Why Online Retailers Should Be Heading North of the Border
Canadians are the ultimate online shoppers. They've been shopping with gusto since the start of the e-commerce boom, and digital buying has become ingrained in their daily behavior.
We recently gave Canada the highest rating — five out of five possible shopping carts — in our Borderfree Index and delved into Canada's e-commerce potential in our recently released Canada Country Report, in which we named Canada an "Ideal Market" for retailers looking for cross-border e-commerce opportunities.
Canada was listed as the No. 1 market in 2013 by merchandise volume, and it's easy to see why. Canadians love to shop online, especially from U.S. retailers.
Part of what drives Canada's penchant for shopping from the U.S. is proximity. The majority of Canada's 34.8 million residents live within 100 miles of the U.S. border and cross it regularly, generating strong brand recognition for American retailers. Another reason is Canada's high population of internet users. Around 80 percent of the population (27 million people) is online, and more than half of those people made at least one purchase online in 2014.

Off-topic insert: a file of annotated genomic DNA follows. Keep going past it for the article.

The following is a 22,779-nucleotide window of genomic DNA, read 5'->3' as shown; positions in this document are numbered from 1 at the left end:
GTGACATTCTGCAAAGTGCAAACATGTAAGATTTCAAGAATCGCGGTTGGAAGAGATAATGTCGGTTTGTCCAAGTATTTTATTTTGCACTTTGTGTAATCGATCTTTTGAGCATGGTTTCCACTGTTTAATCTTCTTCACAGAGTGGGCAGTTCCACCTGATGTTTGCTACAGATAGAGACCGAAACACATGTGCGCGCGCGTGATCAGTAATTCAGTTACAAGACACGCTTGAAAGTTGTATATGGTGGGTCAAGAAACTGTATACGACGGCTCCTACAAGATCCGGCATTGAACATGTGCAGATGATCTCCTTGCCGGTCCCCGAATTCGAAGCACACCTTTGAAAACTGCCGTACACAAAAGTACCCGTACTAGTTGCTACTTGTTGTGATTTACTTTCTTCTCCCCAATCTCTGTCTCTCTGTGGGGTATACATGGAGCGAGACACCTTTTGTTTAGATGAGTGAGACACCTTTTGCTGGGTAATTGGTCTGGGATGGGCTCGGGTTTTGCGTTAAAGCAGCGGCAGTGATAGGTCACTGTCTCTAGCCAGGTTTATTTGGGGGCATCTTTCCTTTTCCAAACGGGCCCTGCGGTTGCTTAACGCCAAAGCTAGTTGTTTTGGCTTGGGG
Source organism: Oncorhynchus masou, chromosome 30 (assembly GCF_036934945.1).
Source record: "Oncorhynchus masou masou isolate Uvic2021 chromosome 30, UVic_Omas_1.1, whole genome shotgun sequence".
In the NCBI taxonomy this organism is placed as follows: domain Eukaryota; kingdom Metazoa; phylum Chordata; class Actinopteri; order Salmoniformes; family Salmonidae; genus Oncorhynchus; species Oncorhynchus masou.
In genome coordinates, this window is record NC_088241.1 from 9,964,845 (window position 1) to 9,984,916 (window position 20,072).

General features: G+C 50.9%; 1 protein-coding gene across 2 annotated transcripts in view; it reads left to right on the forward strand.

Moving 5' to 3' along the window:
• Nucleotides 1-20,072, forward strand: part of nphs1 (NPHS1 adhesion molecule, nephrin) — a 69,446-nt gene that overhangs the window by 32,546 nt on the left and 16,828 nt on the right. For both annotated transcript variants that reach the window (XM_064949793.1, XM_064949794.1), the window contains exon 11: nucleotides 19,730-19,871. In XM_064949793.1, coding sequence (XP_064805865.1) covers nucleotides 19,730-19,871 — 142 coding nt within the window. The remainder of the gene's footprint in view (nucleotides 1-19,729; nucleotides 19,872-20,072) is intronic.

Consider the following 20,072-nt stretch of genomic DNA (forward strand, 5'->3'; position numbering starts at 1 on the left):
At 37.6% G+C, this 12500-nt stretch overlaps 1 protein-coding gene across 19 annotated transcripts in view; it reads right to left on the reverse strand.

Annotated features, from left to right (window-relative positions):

Canadians are relatively affluent, too, with an average household disposable income of $82,800. Average annual purchasing is around $1,100 per shopper, with 25 percent of cross-border online dollars being spent in the U.S.
Availability of ground freight shipping allows for even more convenience for the Canadian online shopper. This makes shipping and returns easier and less expensive for customers, and opens up new opportunities for retailers. For example, Sephora now ships cosmetics and fragrances to Canada, whereas much of its merchandise can't be shipped to other international destinations due to air shipment restrictions and regulations.
As in most cross-border markets, Canadians contend with duties and tax on purchases. Canada has an average duty and value-added tax of 18.5 percent, which is high, and a low de minimis of $20 Canadian dollars, both of which can deter shoppers. However, Canadians are well aware that both pricing and merchandise is superior in the U.S. even with duty costs, and that factors into their buying decisions.